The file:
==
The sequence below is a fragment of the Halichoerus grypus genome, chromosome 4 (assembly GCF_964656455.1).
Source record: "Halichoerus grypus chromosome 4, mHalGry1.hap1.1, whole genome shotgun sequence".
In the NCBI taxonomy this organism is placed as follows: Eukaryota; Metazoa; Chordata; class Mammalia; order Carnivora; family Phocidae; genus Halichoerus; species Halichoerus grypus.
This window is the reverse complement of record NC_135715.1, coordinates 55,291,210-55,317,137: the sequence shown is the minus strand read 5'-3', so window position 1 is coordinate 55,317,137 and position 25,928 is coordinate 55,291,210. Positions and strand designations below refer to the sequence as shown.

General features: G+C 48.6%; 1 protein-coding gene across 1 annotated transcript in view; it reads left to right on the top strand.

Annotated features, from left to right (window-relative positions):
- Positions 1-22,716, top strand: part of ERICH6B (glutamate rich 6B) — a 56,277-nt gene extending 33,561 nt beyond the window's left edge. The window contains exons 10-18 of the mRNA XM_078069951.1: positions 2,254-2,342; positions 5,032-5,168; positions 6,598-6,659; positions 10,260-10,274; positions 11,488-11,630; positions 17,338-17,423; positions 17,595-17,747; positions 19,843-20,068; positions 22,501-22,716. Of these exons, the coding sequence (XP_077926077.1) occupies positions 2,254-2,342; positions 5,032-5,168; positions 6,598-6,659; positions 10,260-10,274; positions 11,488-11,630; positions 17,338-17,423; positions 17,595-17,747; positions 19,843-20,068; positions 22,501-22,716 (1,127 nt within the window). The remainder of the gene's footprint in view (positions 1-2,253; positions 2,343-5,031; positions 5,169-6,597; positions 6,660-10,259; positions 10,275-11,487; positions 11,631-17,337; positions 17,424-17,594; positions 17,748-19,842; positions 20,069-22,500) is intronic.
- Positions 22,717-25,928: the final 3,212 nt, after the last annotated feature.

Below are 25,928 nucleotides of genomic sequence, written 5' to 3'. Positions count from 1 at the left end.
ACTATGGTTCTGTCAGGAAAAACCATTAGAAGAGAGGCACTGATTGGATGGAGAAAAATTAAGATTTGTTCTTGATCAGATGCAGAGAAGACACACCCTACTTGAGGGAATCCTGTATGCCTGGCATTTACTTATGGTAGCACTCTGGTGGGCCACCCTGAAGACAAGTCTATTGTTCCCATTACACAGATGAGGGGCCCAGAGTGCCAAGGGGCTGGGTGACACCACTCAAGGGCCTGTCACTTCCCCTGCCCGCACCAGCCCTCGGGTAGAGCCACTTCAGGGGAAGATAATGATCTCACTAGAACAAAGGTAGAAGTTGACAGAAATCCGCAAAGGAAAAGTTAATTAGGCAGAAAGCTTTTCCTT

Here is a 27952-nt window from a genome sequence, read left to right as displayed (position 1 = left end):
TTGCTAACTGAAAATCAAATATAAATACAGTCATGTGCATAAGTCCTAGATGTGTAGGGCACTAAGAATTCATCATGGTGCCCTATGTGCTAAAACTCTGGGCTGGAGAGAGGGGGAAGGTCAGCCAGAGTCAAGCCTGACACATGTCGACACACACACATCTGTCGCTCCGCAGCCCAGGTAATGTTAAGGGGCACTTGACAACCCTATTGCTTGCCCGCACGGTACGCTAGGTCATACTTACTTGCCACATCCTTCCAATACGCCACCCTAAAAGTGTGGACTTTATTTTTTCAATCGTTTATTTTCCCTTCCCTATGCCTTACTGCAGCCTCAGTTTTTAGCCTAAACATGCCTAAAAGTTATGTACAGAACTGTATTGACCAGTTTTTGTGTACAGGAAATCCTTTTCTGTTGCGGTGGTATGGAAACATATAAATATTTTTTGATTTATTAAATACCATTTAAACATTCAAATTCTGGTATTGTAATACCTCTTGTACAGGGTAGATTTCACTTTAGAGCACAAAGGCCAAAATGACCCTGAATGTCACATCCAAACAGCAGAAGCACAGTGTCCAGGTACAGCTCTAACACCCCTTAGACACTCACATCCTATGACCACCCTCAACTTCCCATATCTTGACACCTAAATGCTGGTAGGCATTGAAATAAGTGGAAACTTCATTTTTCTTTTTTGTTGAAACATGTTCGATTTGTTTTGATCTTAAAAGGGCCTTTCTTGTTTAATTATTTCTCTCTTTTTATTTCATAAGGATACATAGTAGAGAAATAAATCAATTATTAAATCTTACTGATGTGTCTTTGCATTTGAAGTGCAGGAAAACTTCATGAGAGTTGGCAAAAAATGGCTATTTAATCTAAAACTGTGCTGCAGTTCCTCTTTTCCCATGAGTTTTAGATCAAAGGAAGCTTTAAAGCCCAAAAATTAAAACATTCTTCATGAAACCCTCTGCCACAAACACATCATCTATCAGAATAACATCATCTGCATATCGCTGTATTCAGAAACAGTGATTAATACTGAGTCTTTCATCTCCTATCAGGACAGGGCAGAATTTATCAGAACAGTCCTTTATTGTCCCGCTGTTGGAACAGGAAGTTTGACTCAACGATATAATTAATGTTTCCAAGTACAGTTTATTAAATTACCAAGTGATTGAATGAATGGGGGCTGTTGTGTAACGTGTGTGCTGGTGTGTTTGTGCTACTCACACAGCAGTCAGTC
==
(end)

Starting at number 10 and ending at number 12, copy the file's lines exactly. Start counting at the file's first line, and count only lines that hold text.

ACTATGGTTCTGTCAGGAAAAACCATTAGAAGAGAGGCACTGATTGGATGGAGAAAAATTAAGATTTGTTCTTGATCAGATGCAGAGAAGACACACCCTACTTGAGGGAATCCTGTATGCCTGGCATTTACTTATGGTAGCACTCTGGTGGGCCACCCTGAAGACAAGTCTATTGTTCCCATTACACAGATGAGGGGCCCAGAGTGCCAAGGGGCTGGGTGACACCACTCAAGGGCCTGTCACTTCCCCTGCCCGCACCAGCCCTCGGGTAGAGCCACTTCAGGGGAAGATAATGATCTCACTAGAACAAAGGTAGAAGTTGACAGAAATCCGCAAAGGAAAAGTTAATTAGGCAGAAAGCTTTTCCTT

Here is a 27952-nt window from a genome sequence, read left to right as displayed (position 1 = left end):
TTGCTAACTGAAAATCAAATATAAATACAGTCATGTGCATAAGTCCTAGATGTGTAGGGCACTAAGAATTCATCATGGTGCCCTATGTGCTAAAACTCTGGGCTGGAGAGAGGGGGAAGGTCAGCCAGAGTCAAGCCTGACACATGTCGACACACACACATCTGTCGCTCCGCAGCCCAGGTAATGTTAAGGGGCACTTGACAACCCTATTGCTTGCCCGCACGGTACGCTAGGTCATACTTACTTGCCACATCCTTCCAATACGCCACCCTAAAAGTGTGGACTTTATTTTTTCAATCGTTTATTTTCCCTTCCCTATGCCTTACTGCAGCCTCAGTTTTTAGCCTAAACATGCCTAAAAGTTATGTACAGAACTGTATTGACCAGTTTTTGTGTACAGGAAATCCTTTTCTGTTGCGGTGGTATGGAAACATATAAATATTTTTTGATTTATTAAATACCATTTAAACATTCAAATTCTGGTATTGTAATACCTCTTGTACAGGGTAGATTTCACTTTAGAGCACAAAGGCCAAAATGACCCTGAATGTCACATCCAAACAGCAGAAGCACAGTGTCCAGGTACAGCTCTAACACCCCTTAGACACTCACATCCTATGACCACCCTCAACTTCCCATATCTTGACACCTAAATGCTGGTAGGCATTGAAATAAGTGGAAACTTCATTTTTCTTTTTTGTTGAAACATGTTCGATTTGTTTTGATCTTAAAAGGGCCTTTCTTGTTTAATTATTTCTCTCTTTTTATTTCATAAGGATACATAGTAGAGAAATAAATCAATTATTAAATCTTACTGATGTGTCTTTGCATTTGAAGTGCAGGAAAACTTCATGAGAGTTGGCAAAAAATGGCTATTTAATCTAAAACTGTGCTGCAGTTCCTCTTTTCCCATGAGTTTTAGATCAAAGGAAGCTTTAAAGCCCAAAAATTAAAACATTCTTCATGAAACCCTCTGCCACAAACACATCATCTATCAGAATAACATCATCTGCATATCGCTGTATTCAGAAACAGTGATTAATACTGAGTCTTTCATCTCCTATCAGGACAGGGCAGAATTTATCAGAACAGTCCTTTATTGTCCCGCTGTTGGAACAGGAAGTTTGACTCAACGATATAATTAATGTTTCCAAGTACAGTTTATTAAATTACCAAGTGATTGAATGAATGGGGGCTGTTGTGTAACGTGTGTGCTGGTGTGTTTGTGCTACTCACACAGCAGTCAGTC